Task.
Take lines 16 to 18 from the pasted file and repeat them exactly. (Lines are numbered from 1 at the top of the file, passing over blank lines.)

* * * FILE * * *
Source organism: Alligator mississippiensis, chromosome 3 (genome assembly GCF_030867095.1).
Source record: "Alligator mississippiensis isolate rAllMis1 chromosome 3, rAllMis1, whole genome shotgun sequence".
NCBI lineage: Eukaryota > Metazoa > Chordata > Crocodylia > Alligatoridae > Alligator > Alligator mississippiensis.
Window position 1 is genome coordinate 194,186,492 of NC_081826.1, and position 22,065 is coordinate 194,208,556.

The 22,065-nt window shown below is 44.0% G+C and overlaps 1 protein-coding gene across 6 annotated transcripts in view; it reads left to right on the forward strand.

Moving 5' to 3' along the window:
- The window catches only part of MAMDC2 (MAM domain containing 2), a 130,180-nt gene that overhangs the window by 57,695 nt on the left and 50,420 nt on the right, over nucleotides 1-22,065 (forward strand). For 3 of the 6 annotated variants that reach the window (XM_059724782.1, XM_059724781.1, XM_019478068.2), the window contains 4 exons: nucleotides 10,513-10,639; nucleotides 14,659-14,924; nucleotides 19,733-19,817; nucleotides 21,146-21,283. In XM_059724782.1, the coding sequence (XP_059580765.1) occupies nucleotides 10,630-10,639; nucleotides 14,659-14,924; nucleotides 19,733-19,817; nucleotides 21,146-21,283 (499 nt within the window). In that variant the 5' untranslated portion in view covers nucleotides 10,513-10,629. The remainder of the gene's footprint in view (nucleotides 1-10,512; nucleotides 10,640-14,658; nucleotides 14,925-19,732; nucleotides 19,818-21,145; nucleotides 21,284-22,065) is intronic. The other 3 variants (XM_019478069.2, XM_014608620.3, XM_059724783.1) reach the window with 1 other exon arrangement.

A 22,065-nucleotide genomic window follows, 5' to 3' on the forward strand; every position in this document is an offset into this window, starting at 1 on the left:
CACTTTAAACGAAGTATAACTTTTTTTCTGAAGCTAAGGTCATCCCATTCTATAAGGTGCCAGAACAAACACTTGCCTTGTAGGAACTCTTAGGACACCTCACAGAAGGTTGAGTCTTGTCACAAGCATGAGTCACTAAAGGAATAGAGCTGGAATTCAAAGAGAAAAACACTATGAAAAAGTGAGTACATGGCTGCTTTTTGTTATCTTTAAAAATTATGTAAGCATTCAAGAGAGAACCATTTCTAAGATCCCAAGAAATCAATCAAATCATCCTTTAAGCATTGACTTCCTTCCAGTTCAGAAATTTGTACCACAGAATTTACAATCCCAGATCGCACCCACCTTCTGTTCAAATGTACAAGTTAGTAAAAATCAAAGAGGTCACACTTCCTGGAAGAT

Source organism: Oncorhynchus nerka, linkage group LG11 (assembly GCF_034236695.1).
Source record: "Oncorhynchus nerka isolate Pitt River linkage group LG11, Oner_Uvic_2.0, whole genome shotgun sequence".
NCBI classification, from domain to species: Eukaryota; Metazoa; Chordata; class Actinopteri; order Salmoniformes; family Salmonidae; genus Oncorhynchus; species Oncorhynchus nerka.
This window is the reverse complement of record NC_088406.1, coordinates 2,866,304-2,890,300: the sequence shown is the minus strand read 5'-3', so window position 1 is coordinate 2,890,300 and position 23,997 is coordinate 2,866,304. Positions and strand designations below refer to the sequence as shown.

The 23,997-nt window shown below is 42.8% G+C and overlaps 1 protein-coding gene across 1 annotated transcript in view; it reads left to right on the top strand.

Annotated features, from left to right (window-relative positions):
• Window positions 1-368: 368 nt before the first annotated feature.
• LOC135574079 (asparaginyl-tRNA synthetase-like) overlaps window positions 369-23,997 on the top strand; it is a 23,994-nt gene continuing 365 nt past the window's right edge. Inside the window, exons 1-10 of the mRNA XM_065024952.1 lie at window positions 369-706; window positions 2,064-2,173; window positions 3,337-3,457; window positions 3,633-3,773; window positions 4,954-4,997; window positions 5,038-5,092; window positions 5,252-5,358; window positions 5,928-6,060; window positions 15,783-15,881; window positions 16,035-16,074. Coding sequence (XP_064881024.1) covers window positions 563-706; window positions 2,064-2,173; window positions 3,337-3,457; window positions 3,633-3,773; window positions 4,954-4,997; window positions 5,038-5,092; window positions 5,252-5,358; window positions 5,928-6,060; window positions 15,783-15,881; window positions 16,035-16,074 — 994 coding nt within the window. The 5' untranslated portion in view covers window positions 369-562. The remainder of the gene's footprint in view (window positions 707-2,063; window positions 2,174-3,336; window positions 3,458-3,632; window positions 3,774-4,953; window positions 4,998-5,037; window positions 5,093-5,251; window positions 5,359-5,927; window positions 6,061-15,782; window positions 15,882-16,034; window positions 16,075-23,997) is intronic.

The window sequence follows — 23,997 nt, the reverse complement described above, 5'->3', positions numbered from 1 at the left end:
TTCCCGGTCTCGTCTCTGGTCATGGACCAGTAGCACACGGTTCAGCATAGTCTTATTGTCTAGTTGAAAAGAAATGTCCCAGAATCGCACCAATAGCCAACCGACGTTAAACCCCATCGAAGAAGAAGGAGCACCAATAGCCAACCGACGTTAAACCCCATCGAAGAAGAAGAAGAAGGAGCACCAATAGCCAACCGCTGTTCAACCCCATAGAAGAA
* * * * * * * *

• Window positions 1-368: 368 nt before the first annotated feature.
• LOC135574079 (asparaginyl-tRNA synthetase-like) overlaps window positions 369-23,997 on the top strand; it is a 23,994-nt gene continuing 365 nt past the window's right edge. Inside the window, exons 1-10 of the mRNA XM_065024952.1 lie at window positions 369-706; window positions 2,064-2,173; window positions 3,337-3,457; window positions 3,633-3,773; window positions 4,954-4,997; window positions 5,038-5,092; window positions 5,252-5,358; window positions 5,928-6,060; window positions 15,783-15,881; window positions 16,035-16,074. Coding sequence (XP_064881024.1) covers window positions 563-706; window positions 2,064-2,173; window positions 3,337-3,457; window positions 3,633-3,773; window positions 4,954-4,997; window positions 5,038-5,092; window positions 5,252-5,358; window positions 5,928-6,060; window positions 15,783-15,881; window positions 16,035-16,074 — 994 coding nt within the window. The 5' untranslated portion in view covers window positions 369-562. The remainder of the gene's footprint in view (window positions 707-2,063; window positions 2,174-3,336; window positions 3,458-3,632; window positions 3,774-4,953; window positions 4,998-5,037; window positions 5,093-5,251; window positions 5,359-5,927; window positions 6,061-15,782; window positions 15,882-16,034; window positions 16,075-23,997) is intronic.

The window sequence follows — 23,997 nt, the reverse complement described above, 5'->3', positions numbered from 1 at the left end: